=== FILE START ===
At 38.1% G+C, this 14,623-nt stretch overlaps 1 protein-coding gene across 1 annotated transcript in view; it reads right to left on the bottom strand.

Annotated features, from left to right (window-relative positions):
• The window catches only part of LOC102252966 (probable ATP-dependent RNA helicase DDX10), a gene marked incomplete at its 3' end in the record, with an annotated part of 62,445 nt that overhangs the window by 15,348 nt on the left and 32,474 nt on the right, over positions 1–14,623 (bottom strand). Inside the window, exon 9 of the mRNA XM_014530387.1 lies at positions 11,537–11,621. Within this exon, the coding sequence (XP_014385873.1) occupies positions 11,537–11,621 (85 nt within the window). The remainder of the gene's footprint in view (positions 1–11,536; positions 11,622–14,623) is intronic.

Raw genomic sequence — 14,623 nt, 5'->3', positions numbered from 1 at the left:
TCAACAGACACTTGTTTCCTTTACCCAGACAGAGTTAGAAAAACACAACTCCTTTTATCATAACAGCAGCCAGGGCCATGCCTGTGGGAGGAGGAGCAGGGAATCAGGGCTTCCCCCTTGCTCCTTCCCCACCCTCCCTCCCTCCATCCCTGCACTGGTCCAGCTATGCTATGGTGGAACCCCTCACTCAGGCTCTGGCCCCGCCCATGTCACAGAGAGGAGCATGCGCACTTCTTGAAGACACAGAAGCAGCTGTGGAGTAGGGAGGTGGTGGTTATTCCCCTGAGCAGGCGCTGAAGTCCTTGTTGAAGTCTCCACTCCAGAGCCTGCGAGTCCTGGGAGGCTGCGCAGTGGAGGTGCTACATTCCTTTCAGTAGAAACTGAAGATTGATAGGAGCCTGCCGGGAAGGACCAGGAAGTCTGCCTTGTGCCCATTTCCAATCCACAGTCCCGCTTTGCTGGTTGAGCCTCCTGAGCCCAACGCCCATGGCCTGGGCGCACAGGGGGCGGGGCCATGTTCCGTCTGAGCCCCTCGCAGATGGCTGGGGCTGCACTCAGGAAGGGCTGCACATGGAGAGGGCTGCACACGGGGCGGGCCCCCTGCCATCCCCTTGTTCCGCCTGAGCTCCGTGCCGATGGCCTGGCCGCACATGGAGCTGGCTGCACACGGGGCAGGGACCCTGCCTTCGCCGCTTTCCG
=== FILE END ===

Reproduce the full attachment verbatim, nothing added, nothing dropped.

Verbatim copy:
At 38.1% G+C, this 14,623-nt stretch overlaps 1 protein-coding gene across 1 annotated transcript in view; it reads right to left on the bottom strand.

Annotated features, from left to right (window-relative positions):
• The window catches only part of LOC102252966 (probable ATP-dependent RNA helicase DDX10), a gene marked incomplete at its 3' end in the record, with an annotated part of 62,445 nt that overhangs the window by 15,348 nt on the left and 32,474 nt on the right, over positions 1–14,623 (bottom strand). Inside the window, exon 9 of the mRNA XM_014530387.1 lies at positions 11,537–11,621. Within this exon, the coding sequence (XP_014385873.1) occupies positions 11,537–11,621 (85 nt within the window). The remainder of the gene's footprint in view (positions 1–11,536; positions 11,622–14,623) is intronic.

Raw genomic sequence — 14,623 nt, 5'->3', positions numbered from 1 at the left:
TCAACAGACACTTGTTTCCTTTACCCAGACAGAGTTAGAAAAACACAACTCCTTTTATCATAACAGCAGCCAGGGCCATGCCTGTGGGAGGAGGAGCAGGGAATCAGGGCTTCCCCCTTGCTCCTTCCCCACCCTCCCTCCCTCCATCCCTGCACTGGTCCAGCTATGCTATGGTGGAACCCCTCACTCAGGCTCTGGCCCCGCCCATGTCACAGAGAGGAGCATGCGCACTTCTTGAAGACACAGAAGCAGCTGTGGAGTAGGGAGGTGGTGGTTATTCCCCTGAGCAGGCGCTGAAGTCCTTGTTGAAGTCTCCACTCCAGAGCCTGCGAGTCCTGGGAGGCTGCGCAGTGGAGGTGCTACATTCCTTTCAGTAGAAACTGAAGATTGATAGGAGCCTGCCGGGAAGGACCAGGAAGTCTGCCTTGTGCCCATTTCCAATCCACAGTCCCGCTTTGCTGGTTGAGCCTCCTGAGCCCAACGCCCATGGCCTGGGCGCACAGGGGGCGGGGCCATGTTCCGTCTGAGCCCCTCGCAGATGGCTGGGGCTGCACTCAGGAAGGGCTGCACATGGAGAGGGCTGCACACGGGGCGGGCCCCCTGCCATCCCCTTGTTCCGCCTGAGCTCCGTGCCGATGGCCTGGCCGCACATGGAGCTGGCTGCACACGGGGCAGGGACCCTGCCTTCGCCGCTTTCCG